We live in a world of severe overreaction. A world in which after only one week into the NFL season we've crowned Robert Griffin III the Rookie of the Year and Andrew Luck a bust.
The consequence of living in this world is hearing a multitude of talking heads in fancy suits embellishing on our televisions, shouting to us that a team must win a certain game. With the exception of a playoff game or a game that eliminates a team from playoff contention, there does not exist a "must win game." Really, the severity of games is much like homeland security alert levels, a list of colors ranging from yellow to red.
Following a week 1 loss at home to San Francisco, Green Bay should feel the pressure they're receiving over their upcoming showdown with the Bears. There is four reasons why:
First, you only get eight home games a season. To secure a playoff spot, a team needs 10 wins at least. For every home loss a team suffers is an additional road victory they need to make up. The Packers road schedule this year consists of, Chicago, Detroit, Minnesota, Houston, Indianapolis, New York Giants, Seattle and St. Louis. If they lose Thursday to Chicago, its hard to find at least 4 road wins in that lot, and that's only if they win out at home which is no picnic given their visiting opponents include Detroit and New Orleans.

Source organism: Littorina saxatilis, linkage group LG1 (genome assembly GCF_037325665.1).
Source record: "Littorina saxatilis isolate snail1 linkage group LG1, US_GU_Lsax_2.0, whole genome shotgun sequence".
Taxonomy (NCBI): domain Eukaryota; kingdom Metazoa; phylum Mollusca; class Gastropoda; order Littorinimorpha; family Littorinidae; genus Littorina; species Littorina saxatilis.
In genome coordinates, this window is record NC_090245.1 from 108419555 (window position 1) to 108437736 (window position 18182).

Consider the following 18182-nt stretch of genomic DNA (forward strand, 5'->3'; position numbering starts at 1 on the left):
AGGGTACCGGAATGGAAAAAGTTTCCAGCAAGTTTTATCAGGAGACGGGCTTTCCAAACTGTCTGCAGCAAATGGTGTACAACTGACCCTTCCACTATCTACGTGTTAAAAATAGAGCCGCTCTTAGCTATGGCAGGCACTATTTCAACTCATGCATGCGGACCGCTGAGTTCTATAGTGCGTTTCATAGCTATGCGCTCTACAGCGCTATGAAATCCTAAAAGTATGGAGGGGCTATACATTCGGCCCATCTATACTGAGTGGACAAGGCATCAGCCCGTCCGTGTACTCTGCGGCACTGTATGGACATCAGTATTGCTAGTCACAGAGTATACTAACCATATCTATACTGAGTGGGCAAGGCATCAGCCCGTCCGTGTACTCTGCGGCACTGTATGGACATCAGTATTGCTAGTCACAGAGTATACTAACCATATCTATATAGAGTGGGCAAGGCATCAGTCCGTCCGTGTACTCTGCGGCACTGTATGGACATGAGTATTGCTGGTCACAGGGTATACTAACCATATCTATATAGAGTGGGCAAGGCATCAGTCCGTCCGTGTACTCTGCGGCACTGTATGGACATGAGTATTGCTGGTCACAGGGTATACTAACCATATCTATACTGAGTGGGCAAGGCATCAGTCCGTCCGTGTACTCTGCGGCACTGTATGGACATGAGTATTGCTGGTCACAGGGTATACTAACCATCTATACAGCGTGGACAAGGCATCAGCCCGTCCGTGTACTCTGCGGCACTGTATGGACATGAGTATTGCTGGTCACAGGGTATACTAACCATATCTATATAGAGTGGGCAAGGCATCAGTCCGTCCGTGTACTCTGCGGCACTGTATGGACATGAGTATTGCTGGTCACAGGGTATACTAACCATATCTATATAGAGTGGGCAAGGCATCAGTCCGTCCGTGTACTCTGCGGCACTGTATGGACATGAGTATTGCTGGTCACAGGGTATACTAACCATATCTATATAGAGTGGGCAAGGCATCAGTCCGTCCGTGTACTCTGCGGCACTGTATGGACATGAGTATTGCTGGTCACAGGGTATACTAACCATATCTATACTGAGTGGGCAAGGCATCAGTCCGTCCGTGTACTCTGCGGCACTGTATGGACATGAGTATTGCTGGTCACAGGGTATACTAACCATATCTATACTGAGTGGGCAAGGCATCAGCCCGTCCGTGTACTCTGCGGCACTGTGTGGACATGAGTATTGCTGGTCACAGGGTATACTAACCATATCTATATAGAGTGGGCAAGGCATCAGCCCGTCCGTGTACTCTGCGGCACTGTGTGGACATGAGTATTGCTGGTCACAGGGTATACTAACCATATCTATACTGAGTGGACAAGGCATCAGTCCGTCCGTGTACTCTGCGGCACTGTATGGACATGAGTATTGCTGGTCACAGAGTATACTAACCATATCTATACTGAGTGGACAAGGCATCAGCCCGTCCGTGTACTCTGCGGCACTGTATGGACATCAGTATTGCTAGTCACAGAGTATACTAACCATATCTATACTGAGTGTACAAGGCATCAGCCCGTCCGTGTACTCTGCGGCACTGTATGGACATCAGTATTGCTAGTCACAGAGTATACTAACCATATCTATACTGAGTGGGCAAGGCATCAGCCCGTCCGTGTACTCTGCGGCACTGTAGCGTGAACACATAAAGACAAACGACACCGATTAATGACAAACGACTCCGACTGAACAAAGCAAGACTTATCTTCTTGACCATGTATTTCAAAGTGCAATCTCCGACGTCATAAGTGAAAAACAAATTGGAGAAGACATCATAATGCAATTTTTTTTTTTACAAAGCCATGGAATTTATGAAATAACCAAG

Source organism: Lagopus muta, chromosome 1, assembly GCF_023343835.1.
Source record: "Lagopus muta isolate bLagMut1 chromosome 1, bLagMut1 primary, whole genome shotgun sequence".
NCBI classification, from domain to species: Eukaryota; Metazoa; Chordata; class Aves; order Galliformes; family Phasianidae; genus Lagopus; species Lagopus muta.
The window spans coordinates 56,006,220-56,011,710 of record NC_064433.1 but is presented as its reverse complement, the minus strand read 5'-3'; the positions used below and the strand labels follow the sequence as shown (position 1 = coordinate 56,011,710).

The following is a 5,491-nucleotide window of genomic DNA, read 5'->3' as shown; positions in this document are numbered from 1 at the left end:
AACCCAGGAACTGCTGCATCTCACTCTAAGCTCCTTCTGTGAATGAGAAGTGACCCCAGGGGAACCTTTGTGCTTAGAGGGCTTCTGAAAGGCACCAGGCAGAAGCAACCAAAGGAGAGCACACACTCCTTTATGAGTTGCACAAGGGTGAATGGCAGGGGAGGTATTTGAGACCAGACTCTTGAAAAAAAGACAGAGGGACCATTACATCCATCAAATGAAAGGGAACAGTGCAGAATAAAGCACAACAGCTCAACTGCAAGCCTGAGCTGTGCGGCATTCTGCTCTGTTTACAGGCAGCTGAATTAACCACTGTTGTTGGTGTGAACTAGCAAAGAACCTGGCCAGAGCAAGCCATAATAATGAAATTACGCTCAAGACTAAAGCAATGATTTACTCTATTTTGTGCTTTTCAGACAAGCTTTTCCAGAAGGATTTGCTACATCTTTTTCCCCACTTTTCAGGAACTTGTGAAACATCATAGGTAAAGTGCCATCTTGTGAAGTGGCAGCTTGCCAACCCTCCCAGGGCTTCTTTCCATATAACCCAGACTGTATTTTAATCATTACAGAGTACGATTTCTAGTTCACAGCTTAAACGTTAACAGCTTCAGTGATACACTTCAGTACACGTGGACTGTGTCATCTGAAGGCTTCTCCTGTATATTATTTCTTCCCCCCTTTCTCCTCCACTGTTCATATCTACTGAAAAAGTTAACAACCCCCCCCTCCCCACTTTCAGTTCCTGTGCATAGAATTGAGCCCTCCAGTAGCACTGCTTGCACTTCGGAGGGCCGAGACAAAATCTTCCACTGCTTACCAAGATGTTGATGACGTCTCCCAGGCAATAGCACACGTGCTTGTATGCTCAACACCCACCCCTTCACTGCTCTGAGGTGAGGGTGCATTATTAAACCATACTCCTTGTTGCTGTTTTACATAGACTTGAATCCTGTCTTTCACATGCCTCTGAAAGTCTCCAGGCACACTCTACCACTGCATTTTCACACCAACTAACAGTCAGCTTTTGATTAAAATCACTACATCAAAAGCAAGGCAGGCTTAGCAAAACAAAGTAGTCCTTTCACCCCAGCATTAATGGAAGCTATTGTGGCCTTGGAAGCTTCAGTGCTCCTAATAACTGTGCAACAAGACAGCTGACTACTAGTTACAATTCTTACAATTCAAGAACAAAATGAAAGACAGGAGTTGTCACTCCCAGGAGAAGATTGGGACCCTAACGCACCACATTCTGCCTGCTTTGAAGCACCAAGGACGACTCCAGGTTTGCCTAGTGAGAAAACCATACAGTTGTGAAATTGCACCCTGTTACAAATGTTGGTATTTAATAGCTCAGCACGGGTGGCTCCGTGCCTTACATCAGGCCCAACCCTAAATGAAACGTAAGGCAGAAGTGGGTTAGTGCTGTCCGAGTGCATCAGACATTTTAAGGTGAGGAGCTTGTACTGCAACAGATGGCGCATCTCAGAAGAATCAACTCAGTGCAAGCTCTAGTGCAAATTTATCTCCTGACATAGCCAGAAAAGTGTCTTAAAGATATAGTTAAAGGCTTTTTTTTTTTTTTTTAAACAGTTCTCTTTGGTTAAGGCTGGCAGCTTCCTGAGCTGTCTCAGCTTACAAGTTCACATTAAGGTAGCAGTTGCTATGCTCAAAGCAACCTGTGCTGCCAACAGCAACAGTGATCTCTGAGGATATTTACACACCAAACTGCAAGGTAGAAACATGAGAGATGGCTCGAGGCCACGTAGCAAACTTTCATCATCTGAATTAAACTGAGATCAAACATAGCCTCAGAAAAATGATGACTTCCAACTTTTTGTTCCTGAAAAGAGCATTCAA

Tiebreakers become imperative in division races and playoff seeding. Green Bay lost their tiebreaker with the 49ers, an obvious contender, and can't afford to lose another versus the Bears. A loss to Chicago creates an invisible half game deficit to Chicago in the standings.
Say the Packers repeat a sloppy dejected week one performance and lose to the Bears. This result would hurt the Packers in two psychological areas. First, the Packers themselves would begin to lose confidence. Lest we forget that the Packers final home game a season ago was their shocking loss to the New York Giants in the playoffs. Couple that with last week's loss to SF, a third straight home loss would ignite hysteria in the Green Bay locker room. Some receivers will begin to point fingers and demand more touches, coaches will become more critical, Rodgers' ego inflates, the defense blames the offense and vice versa—all in all morale will plummet as it did in the Jets locker room a year ago.
Possibly worse than that, a loss to Chicago would have the Bears roaring the duration of the 206 mile drive back home on I-43. The fragile offensive line begins to believe in themselves and their aging defense will feel rejuvenated. More lethal would be the confidence grown with Cutler and his talented receiving core. With a quarterback as emotionally unstable as Cutler, there exists no greater danger than fueling him with confidence.
Green Bay's panic meter is not quite at level Red. However, a win Thursday against the Bears will calmly reinstate the Packers back to their favorite operating level color: Yellow.
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